The first eight weeks are done. After 38 days the House has heard over 500 Bills. After voting on the Floor, 350 remain and have been sent to the Senate for further consideration. Beginning next Wednesday we will begin hearings on about 300 Bills sent over from the Senate. In mid-April the third part of the process will begin when combined House and Senate Conference Committees work out any differences in remaining legislation.
Senate bills now in the House Appropriations Committee will surely keep us busy making further adjustments. Two of the larger areas we will be working with on the Human Services sub-committee will be the Department of Corrections and the Health Department. In addition, the full committee will be working through the Higher Education budget which will surely be interesting considering all the recent news regarding the Chancellor. Bottom line, we have an excellent system of colleges and must not let personality conflicts or those who may see an opening to further an anti-higher Ed agenda use this as an opening to do damage to a good thing. Opposing sides need to sit down and focus on the big picture.
One of the things we heard after the June primary when the people of ND defeated a proposal to eliminate property tax was that it went too far. The message we received is that we DO need to lower property tax to put it more in line with the other sources of income for the state. HB1319 continues and increases the rebate of the school property tax by an additional 40 mills, cutting the base local levy to 70 mills. In HB1198 an additional rebate of 8.5% (20 mills) deals with all classifications of property tax. The flip side is that, because of the strong economy and low interest rates, valuations are rising, removing some of the benefit.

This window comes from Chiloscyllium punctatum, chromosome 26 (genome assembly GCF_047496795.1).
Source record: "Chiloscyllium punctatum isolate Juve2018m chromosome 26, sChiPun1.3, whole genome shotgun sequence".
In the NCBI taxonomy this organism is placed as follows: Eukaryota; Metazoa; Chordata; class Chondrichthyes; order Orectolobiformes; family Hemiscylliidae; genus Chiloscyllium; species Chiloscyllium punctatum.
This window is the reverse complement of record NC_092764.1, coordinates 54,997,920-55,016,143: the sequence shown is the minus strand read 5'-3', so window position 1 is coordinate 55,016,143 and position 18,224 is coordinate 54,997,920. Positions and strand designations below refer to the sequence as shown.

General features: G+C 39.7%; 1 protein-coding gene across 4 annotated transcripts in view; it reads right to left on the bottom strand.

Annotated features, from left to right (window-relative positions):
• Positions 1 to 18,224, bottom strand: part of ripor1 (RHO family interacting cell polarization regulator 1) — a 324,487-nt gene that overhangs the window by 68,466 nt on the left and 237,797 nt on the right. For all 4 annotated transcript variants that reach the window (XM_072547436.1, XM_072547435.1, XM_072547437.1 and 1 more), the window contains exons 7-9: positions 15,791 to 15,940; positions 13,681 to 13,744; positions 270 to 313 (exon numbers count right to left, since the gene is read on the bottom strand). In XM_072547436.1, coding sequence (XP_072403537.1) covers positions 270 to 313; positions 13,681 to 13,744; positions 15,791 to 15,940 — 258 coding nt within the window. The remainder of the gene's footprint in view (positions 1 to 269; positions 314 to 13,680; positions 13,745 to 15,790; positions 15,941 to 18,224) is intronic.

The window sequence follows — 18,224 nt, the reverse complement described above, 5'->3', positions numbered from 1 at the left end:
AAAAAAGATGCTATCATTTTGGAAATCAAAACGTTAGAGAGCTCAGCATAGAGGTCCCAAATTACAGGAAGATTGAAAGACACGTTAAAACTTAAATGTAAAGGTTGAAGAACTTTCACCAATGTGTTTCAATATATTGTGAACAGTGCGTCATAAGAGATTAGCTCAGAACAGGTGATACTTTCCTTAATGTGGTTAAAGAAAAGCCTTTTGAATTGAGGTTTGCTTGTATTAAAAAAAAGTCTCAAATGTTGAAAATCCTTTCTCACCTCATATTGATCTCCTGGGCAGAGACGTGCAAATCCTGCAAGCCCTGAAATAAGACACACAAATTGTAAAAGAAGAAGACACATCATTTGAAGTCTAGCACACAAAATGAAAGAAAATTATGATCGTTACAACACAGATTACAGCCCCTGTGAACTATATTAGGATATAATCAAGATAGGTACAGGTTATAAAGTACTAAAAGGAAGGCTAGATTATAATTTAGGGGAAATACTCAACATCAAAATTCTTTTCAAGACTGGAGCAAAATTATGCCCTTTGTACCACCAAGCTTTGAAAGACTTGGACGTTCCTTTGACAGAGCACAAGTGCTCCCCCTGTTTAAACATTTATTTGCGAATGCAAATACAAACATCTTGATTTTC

The oil industry is being treated very well with legislation moving through both the Senate and House. We passed a billion dollar bill to fund and repair the damage caused by the rapid development in the West, then turned around and cut the available money by lowering the oil extraction tax by 30% from 6.5% to 4/5%. While the majority can make a case for lowering the tax at some point, I believe that this is not the time. There are many issues that could change the future of oil in ND and the oil companies, with the current price, are making huge profits with the tax at the present level. Our state has a lot of unmet needs that are unique to our rural nature .We could look at other types of tax relief, such as sales tax exemptions, or a broadened homestead credit which keep the benefit at home. Funding for other actions, such as helping our growing workforce of young families deal with the shortage in child care, could have been supported with this revenue which will now leave the state to benefit others.
It was good to see the ND Supreme Court ruling to allow unemployment benefits to the locked out Crystal workers from Drayton and Hillsboro. That puts them in the same position as those from the other Minnesota and Iowa plants. This issue has not only hurt many families financially, but also has created divisions among friends and neighbors that will be long lasting. I hope that in time, things will get better.
If you are planning a visit to the Legislature, let us know in advance so we can set up a time to visit. Our schedule is usually full, so planning ahead is important.
Rep. Rick Holman, 701.238.1124, email@example.com, firstname.lastname@example.org
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